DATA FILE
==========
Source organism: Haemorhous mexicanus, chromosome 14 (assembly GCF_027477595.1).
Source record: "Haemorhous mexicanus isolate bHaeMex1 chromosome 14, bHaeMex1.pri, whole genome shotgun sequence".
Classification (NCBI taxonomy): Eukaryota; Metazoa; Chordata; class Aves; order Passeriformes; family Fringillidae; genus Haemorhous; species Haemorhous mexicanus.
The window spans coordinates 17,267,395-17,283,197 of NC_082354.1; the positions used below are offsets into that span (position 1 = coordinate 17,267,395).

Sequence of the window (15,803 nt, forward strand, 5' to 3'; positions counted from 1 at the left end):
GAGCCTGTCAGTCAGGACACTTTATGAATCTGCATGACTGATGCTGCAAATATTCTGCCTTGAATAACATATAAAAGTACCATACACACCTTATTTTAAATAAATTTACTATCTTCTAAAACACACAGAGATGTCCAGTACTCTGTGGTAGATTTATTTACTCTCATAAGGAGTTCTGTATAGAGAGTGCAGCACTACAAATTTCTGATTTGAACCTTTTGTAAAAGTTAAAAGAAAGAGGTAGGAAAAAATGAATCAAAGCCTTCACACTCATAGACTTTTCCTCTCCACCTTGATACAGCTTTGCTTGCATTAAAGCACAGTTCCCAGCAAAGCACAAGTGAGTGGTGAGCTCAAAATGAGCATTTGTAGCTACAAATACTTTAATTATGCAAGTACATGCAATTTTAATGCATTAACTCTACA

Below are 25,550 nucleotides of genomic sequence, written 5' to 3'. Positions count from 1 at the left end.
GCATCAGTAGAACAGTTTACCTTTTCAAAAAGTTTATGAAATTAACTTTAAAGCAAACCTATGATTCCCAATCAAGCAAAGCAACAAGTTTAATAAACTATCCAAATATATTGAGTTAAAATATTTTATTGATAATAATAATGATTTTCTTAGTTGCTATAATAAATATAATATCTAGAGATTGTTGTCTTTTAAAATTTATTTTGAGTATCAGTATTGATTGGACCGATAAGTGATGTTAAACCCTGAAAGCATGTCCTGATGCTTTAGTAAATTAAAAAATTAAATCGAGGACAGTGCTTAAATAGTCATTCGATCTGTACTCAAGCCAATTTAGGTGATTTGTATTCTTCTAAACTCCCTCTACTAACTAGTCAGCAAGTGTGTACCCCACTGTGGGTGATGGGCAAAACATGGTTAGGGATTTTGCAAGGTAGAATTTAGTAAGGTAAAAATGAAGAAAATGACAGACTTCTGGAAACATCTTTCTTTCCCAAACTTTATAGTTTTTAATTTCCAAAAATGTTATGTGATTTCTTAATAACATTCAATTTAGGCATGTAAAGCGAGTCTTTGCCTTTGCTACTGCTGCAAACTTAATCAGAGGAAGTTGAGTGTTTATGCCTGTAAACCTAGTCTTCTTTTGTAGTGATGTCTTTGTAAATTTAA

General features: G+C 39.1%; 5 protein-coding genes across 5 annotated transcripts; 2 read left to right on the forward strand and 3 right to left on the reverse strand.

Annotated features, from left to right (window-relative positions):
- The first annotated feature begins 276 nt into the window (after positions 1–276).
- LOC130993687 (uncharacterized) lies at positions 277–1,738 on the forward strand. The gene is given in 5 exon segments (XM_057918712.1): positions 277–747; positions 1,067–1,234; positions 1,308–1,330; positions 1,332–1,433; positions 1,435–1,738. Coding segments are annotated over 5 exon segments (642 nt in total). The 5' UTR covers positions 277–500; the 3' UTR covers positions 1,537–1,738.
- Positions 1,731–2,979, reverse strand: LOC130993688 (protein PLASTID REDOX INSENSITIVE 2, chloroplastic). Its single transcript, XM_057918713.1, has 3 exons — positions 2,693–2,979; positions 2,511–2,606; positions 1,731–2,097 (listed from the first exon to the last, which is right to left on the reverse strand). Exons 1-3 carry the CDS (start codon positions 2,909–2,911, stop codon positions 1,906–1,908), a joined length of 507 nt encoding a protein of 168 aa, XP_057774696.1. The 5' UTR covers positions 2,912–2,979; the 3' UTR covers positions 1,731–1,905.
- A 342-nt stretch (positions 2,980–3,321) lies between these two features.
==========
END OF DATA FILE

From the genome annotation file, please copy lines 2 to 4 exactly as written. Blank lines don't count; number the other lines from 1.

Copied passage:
Source record: "Haemorhous mexicanus isolate bHaeMex1 chromosome 14, bHaeMex1.pri, whole genome shotgun sequence".
Classification (NCBI taxonomy): Eukaryota; Metazoa; Chordata; class Aves; order Passeriformes; family Fringillidae; genus Haemorhous; species Haemorhous mexicanus.
The window spans coordinates 17,267,395-17,283,197 of NC_082354.1; the positions used below are offsets into that span (position 1 = coordinate 17,267,395).